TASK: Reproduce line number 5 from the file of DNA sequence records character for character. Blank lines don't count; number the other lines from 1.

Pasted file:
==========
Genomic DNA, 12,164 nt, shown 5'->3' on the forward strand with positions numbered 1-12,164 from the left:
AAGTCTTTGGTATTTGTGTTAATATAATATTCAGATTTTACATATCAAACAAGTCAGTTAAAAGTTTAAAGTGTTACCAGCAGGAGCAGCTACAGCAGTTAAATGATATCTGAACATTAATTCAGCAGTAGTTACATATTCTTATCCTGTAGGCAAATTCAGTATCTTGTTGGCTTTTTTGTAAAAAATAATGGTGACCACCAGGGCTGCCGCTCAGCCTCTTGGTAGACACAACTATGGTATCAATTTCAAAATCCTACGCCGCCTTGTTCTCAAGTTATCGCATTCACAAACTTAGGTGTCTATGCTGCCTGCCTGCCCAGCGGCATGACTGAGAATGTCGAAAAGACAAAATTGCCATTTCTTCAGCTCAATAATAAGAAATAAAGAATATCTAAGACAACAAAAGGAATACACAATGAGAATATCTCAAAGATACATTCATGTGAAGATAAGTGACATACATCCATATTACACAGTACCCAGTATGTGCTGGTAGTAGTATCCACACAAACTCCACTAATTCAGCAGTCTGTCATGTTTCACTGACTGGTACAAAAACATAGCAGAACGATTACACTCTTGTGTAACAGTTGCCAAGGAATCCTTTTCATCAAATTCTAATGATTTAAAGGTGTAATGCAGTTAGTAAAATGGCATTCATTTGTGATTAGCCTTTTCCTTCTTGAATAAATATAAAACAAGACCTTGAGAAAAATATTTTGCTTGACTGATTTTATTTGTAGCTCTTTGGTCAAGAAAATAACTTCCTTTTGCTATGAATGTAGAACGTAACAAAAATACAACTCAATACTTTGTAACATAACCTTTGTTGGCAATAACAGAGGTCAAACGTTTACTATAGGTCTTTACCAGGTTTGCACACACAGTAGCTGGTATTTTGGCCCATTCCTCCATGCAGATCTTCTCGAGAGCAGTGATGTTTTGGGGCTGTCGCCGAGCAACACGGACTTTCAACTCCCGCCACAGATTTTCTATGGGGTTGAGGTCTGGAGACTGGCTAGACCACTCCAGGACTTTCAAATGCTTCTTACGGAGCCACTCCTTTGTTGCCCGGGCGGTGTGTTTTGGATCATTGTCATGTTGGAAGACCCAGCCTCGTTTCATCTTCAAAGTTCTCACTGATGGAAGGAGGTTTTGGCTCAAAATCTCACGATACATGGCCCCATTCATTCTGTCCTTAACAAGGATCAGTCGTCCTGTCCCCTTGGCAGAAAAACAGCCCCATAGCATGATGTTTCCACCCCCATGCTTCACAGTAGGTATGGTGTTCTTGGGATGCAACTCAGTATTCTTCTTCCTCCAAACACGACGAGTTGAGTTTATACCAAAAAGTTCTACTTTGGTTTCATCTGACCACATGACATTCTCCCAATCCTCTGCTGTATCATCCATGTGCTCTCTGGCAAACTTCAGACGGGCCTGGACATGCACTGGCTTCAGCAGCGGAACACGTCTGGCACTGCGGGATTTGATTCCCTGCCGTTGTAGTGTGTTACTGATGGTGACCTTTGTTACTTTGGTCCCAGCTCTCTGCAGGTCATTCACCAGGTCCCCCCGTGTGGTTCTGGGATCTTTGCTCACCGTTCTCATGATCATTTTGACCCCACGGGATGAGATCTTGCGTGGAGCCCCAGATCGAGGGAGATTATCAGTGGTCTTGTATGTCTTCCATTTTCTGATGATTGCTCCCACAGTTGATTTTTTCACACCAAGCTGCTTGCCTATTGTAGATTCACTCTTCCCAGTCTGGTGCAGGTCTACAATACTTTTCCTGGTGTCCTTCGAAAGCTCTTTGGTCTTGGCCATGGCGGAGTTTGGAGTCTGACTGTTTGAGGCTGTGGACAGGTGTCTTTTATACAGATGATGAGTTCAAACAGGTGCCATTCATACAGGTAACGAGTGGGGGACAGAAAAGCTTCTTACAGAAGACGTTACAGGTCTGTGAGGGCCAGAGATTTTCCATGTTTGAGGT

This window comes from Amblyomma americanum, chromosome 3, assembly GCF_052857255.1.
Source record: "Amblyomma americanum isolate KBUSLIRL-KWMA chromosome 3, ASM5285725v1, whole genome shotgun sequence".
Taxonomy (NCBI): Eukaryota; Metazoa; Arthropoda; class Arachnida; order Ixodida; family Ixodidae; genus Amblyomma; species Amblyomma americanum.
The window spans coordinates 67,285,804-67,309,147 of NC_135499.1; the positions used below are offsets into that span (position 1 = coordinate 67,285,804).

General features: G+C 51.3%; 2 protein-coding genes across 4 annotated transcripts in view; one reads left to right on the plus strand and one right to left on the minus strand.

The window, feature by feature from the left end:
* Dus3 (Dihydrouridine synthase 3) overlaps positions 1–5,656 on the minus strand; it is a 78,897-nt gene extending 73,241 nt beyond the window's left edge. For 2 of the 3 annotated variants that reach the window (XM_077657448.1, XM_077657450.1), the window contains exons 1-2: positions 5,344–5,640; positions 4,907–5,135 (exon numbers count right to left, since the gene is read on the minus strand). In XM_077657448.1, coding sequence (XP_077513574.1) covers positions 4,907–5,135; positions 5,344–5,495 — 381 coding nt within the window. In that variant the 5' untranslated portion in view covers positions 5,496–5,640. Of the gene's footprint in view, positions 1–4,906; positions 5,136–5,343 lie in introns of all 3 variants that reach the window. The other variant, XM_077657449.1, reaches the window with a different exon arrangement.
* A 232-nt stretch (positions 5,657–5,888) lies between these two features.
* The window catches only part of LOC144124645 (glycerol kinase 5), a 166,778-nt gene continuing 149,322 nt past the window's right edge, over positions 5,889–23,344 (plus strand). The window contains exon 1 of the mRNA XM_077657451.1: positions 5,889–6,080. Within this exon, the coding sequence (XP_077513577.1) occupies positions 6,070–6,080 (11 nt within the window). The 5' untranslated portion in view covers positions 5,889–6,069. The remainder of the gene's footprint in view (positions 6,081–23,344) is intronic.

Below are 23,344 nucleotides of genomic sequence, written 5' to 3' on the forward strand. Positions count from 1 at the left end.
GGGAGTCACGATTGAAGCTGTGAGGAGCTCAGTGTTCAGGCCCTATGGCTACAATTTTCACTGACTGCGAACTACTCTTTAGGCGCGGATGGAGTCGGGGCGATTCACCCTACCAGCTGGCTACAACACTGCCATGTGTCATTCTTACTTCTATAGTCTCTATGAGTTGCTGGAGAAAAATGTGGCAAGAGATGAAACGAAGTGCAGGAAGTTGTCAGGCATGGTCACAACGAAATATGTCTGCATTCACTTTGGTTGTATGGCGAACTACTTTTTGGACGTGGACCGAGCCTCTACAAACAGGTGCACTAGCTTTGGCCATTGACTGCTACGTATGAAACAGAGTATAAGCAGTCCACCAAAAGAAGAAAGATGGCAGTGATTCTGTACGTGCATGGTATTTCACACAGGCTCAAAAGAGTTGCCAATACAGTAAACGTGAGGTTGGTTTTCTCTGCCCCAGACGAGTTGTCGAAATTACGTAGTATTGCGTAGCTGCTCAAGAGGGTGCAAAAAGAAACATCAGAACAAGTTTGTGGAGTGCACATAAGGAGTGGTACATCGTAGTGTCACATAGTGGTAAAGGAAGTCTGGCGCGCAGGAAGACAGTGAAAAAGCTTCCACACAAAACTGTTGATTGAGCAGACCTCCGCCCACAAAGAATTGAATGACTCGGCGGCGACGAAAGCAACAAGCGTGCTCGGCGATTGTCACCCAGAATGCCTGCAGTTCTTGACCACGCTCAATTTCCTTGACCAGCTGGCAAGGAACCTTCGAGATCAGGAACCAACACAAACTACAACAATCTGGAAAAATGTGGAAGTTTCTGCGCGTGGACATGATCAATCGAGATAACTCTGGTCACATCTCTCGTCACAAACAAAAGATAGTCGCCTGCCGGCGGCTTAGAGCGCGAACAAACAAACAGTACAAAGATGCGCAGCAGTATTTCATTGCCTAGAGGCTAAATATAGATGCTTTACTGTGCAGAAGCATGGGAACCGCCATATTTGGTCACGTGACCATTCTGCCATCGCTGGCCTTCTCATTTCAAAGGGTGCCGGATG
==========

Taxonomy (NCBI): Eukaryota; Metazoa; Arthropoda; class Arachnida; order Ixodida; family Ixodidae; genus Amblyomma; species Amblyomma americanum.